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INDUSTRY NEWS 5 Sajid Javid proposes leasehold ban


A consultation paper has been released by Government which proposes a ban on the sale of leaseholds on new homes. Entitled ’Tackling unfair practices in the


leasehold market’ the paper considers measures to tackle what DCLG says are “unfair and unreasonable” abuses. Ground rents are renowned for rising at


high rates, often doubling every decade. This rise is inviable for many homeowners, and such rates make the property increasingly difficult to sell. Under the new proposals announced by


Communities Secretary Sajid Javid, leaseholds on new build houses would be outlawed, along with hopes of dramatically reducing ground rents. As the trend for new build housing


being sold as leasehold has accelerated in recent years, Javid commented: “Enough is enough,” calling the practices “unjust” and “unnecessary.” Labour MP Justin Madders described


the situation as the “PPI of the housebuilding industry.” The DCLG argued the terms of some


leases “were becoming increasingly onerous,” citing examples such as a homeowner being charged £1,500 by the freeholding company to make a small change to their family home, a family home which is now impossible to sell because the ground rent is expected to hit £10,000 a year by 2060, and a homeowner who was told that buying the lease would cost £2,000 but the bill came to £40,000. The proposals only apply to


England, and are undergoing an eight week consultation.


THE INDUSTRY REACTS While some commentators in the industry agree that Sajid Javid’s call for the ban is a step in the right direction towards tackling the housing crisis, others feel that a complete ban on leaseholds is going too far, and that setting out fairer rules should be considered instead. The House Builders Association (HBA) –


the housebuilding division of the National Federation of Builders (NFB) – suggested that leaseholds can still be a “legitimate model of ownership” for housing, but that


WITHOUT ACTION ON THIS AND THE PARALLEL HOUSING QUALITY DEBATE THERE IS A REAL RISK OF BUYERS STARTING TO MOVE AWAY FROM NEW BUILD STOCK, WHICH


WOULD BE A DISASTER FOR HOUSING SUPPLY Mark Farmer, co-founder and CEO of Cast and author of The Farmer Review


WWW.HBDONLINE.CO.UK


everything “depends on how properly this model is managed.” Rico Wojtulewicz, policy advisor for the


HBA, explained how they might work on BBC Radio 5 Live: “An HBA member in Sheffield offers 249-year leases with ground rent charges of £100 annually, increasing them by £100 every 30 years. Ground rents can be legitimate for the adoption of roads, sustainable drainage costs, maintenance of common spaces, or lighting on a site. However, there needs to be clarity in the process and fees need to be fair. Value doesn’t end at the point of sale.” The association commented: “Rather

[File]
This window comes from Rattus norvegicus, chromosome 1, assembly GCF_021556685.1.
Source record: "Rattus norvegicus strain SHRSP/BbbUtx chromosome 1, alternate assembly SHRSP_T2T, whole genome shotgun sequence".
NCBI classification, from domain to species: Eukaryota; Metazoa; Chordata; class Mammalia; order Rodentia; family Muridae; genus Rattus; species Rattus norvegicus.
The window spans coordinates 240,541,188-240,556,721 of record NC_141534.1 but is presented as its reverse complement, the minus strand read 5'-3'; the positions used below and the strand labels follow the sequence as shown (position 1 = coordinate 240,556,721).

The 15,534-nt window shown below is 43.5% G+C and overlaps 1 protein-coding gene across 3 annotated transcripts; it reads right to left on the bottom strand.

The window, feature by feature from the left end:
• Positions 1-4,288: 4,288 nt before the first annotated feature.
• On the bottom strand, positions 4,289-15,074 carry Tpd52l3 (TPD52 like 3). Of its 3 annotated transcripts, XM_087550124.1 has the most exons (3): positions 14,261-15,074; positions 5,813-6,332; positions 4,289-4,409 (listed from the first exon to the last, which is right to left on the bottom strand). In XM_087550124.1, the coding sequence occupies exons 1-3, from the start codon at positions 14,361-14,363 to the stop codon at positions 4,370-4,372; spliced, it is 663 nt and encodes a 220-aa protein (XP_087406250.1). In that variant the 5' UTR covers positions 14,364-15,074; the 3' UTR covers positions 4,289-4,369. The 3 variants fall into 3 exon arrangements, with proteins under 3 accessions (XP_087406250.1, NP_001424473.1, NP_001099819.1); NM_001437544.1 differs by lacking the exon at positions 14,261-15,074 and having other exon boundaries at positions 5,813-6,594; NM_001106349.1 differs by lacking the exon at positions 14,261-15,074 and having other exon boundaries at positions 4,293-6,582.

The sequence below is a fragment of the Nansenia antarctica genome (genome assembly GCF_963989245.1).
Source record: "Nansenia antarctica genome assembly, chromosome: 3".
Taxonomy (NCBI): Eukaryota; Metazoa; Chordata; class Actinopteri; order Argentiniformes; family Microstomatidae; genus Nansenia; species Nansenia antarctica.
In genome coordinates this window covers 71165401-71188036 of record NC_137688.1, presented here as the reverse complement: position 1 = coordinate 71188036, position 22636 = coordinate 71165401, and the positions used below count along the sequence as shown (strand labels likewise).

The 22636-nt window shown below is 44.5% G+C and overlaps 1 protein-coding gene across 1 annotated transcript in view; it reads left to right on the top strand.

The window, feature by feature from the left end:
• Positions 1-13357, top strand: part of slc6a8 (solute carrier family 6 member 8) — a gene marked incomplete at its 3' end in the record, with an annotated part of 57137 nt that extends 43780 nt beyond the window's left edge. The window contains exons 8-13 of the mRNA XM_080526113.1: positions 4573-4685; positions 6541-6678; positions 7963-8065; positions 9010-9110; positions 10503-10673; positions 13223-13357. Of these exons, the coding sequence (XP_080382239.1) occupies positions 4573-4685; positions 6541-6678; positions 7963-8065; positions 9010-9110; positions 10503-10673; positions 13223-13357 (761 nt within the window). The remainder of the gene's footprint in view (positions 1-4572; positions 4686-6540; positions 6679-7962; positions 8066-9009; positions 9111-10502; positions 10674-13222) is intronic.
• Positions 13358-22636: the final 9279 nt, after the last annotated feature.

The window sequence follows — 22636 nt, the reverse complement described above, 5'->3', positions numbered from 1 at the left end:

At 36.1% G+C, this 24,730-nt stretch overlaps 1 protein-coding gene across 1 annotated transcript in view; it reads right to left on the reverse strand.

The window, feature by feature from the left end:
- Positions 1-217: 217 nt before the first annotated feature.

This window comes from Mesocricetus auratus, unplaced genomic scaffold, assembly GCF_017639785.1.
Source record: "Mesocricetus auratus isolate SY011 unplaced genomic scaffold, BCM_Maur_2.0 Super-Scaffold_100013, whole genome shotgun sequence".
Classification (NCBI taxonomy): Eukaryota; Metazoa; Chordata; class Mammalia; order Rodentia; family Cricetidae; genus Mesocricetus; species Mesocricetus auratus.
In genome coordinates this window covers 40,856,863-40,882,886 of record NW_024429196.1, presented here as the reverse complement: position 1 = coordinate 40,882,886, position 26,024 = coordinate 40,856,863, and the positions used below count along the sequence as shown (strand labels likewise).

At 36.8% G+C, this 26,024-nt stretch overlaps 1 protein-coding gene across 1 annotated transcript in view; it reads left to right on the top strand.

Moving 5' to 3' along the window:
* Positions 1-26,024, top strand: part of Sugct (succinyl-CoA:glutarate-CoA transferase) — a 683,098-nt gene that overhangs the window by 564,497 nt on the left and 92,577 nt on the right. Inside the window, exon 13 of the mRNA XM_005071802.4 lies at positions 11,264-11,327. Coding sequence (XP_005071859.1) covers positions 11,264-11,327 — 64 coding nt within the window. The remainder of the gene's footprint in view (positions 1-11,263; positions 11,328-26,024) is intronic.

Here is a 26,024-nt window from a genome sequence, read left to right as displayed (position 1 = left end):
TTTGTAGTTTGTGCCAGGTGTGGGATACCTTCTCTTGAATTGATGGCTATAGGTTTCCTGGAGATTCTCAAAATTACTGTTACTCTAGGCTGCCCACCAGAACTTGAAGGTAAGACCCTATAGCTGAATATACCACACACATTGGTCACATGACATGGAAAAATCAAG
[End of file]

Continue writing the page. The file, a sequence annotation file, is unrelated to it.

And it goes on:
than completely outlawing leaseholds on new-build homes, the Government ought to explore ways to make the system fairer in a manner that works for people. Looking at the model presented by HBA members would provide a good starting point.” Mark Farmer, co-founder and CEO


of Cast and author of The Farmer Review, said the plans were a “step in the right direction.” He argued that leasehold agreements and


ground rents “artificially distort a housing market that is already struggling with issues surrounding affordability.” “Banning developers from selling


new-build houses on leasehold agreements to drive additional revenue may help recover some of the confidence that the public has lost in the sector. Without action on this and the parallel housing quality debate, there is a real risk of buyers starting to move away from new build stock, which would be a disaster for housing supply.” Ian Fletcher, director of real estate policy


at British Property Federation welcomed the Government’s consultation on the subject. He warned however that it is important


to distinguish between houses and flats, “where the use of leasehold in flats is very common, but irregular in new build houses.” “Traditional freehold owners of leasehold


flats have been aghast at the use of lease- hold in houses, which is in most cases wholly unnecessary and inappropriate. The motivation seems to have been to raise


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